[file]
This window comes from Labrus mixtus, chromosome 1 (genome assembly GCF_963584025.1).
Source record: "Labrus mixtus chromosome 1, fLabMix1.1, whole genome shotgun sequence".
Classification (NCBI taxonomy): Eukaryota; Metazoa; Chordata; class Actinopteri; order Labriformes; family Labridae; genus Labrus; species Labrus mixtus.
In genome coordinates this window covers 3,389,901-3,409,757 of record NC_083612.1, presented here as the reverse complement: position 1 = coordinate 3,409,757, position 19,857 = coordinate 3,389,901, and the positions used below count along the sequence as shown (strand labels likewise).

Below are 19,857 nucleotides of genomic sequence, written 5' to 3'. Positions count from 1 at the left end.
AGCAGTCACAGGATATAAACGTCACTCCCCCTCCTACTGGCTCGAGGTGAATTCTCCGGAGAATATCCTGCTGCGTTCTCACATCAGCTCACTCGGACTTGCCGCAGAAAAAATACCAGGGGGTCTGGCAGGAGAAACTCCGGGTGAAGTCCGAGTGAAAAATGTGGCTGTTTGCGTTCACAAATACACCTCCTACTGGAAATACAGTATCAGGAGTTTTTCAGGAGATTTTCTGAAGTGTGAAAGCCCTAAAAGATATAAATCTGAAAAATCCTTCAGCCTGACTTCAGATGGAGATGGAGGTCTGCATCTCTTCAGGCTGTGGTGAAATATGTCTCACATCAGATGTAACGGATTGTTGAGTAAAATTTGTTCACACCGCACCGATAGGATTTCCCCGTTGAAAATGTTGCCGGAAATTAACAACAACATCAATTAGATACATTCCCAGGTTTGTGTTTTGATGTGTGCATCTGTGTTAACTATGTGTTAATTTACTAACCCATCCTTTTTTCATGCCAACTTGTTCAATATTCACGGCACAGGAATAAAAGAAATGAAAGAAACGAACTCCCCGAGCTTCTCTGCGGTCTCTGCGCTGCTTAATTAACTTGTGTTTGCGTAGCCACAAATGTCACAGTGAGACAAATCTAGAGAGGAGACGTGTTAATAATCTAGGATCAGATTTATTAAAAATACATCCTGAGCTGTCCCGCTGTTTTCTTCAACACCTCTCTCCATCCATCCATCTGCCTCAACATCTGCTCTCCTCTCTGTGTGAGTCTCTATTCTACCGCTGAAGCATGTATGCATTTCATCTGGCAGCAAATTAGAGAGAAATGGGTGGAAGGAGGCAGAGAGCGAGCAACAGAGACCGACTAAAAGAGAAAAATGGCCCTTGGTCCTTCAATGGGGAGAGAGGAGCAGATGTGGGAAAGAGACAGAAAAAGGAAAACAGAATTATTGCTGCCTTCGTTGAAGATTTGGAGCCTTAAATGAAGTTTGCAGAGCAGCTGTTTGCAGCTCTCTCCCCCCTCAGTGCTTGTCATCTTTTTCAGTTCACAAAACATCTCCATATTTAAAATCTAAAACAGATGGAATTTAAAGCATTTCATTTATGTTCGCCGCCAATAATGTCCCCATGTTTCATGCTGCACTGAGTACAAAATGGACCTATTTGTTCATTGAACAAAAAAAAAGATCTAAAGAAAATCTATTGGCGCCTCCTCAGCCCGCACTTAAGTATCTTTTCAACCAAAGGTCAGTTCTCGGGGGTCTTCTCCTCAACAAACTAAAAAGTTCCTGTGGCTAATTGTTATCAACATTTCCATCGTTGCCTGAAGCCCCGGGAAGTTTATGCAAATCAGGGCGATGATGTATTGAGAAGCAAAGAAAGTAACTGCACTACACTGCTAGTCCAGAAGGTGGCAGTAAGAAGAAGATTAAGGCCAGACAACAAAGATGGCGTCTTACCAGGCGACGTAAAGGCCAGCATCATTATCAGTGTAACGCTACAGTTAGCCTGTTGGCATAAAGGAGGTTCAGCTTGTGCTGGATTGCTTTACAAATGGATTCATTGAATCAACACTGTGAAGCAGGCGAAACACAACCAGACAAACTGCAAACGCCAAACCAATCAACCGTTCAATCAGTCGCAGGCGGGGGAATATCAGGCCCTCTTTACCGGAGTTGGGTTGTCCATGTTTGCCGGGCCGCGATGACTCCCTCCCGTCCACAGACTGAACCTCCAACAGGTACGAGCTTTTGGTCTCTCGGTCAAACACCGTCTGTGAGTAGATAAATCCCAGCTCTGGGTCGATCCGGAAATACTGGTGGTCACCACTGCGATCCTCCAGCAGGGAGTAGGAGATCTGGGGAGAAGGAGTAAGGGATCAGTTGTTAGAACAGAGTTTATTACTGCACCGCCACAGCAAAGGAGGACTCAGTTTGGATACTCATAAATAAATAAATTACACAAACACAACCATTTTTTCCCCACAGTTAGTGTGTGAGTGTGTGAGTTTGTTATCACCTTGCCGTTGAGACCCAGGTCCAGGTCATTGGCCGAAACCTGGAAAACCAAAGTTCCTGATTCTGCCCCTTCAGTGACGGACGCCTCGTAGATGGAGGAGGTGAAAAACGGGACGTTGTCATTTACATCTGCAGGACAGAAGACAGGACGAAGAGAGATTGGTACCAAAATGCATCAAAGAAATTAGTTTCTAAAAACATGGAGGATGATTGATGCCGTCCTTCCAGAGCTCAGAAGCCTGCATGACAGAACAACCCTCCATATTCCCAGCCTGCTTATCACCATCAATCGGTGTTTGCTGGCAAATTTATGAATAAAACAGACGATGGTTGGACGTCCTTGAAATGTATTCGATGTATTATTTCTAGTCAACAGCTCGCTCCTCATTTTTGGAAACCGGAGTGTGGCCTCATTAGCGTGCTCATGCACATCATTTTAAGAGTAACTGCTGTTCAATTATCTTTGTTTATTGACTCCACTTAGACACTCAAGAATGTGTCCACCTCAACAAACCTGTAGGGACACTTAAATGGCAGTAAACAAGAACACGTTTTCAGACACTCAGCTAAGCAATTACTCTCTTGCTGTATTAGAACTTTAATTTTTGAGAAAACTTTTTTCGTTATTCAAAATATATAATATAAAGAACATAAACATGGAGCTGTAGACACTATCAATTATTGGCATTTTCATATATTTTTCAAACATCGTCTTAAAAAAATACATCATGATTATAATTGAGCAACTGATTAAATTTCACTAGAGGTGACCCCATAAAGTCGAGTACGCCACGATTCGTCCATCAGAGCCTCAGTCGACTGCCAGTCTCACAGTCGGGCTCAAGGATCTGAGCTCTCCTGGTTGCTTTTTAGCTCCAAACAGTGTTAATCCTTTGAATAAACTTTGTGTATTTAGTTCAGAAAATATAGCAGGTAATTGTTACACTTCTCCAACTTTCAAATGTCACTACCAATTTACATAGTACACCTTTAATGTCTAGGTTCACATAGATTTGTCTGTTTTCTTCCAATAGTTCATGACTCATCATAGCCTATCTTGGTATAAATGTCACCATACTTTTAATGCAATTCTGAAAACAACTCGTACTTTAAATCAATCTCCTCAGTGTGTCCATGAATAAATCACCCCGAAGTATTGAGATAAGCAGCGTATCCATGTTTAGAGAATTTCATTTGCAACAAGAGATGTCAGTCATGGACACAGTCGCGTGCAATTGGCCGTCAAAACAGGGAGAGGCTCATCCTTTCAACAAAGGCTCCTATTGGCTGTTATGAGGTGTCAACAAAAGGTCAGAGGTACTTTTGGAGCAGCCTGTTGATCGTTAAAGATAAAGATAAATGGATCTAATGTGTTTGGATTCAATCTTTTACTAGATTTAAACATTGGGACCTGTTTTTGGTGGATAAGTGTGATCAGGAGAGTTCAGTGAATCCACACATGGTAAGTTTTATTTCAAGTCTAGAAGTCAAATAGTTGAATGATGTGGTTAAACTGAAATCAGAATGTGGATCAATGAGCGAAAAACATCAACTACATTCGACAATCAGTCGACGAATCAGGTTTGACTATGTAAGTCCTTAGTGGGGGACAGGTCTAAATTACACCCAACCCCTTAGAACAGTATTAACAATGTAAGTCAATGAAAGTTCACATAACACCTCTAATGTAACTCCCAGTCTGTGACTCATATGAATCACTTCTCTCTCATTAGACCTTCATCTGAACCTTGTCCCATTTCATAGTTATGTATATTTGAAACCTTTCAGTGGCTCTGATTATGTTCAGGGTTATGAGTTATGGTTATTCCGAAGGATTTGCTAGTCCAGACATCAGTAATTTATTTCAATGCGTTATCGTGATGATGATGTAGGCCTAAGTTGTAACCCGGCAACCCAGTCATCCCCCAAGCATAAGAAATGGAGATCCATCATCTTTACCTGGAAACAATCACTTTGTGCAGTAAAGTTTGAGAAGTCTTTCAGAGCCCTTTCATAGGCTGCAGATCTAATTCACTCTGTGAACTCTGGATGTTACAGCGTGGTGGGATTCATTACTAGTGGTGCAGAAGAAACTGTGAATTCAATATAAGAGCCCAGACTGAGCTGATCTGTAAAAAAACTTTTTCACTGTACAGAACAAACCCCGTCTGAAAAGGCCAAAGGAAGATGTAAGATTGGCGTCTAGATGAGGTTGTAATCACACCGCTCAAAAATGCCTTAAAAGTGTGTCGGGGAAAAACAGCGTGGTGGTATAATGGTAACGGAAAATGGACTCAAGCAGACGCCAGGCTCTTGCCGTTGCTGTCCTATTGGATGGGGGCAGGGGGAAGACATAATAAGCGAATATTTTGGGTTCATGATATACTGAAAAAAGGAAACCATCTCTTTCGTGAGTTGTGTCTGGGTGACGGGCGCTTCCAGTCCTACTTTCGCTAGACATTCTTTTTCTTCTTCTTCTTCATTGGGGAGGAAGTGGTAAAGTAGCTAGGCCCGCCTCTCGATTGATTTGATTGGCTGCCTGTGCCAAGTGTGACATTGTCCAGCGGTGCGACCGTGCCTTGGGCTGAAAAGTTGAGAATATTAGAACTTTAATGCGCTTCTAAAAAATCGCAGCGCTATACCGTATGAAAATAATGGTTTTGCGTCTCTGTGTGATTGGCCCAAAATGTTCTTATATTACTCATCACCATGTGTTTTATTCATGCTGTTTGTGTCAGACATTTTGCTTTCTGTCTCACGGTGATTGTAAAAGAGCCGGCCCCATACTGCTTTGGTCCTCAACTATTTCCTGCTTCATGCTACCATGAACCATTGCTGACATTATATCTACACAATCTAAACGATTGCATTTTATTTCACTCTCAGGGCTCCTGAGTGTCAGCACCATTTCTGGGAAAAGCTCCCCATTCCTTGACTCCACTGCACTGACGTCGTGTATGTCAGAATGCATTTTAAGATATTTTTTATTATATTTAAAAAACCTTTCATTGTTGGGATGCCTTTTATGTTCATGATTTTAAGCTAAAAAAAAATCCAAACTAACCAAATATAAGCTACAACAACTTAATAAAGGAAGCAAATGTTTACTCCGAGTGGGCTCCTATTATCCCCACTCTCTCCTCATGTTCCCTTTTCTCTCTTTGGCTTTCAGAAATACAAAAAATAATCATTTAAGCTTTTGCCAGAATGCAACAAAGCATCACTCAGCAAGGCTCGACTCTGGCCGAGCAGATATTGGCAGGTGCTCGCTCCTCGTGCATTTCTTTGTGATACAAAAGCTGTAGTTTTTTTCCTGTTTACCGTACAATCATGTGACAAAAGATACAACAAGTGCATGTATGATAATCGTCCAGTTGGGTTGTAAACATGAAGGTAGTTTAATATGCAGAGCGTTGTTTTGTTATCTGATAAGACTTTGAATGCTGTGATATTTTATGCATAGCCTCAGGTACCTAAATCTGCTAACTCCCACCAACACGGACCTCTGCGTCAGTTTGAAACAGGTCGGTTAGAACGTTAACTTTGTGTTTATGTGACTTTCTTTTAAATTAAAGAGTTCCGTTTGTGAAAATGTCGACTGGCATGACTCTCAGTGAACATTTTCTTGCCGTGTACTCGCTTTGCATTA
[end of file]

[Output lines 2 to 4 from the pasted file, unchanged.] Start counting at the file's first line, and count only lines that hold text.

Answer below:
Source record: "Labrus mixtus chromosome 1, fLabMix1.1, whole genome shotgun sequence".
Classification (NCBI taxonomy): Eukaryota; Metazoa; Chordata; class Actinopteri; order Labriformes; family Labridae; genus Labrus; species Labrus mixtus.
In genome coordinates this window covers 3,389,901-3,409,757 of record NC_083612.1, presented here as the reverse complement: position 1 = coordinate 3,409,757, position 19,857 = coordinate 3,389,901, and the positions used below count along the sequence as shown (strand labels likewise).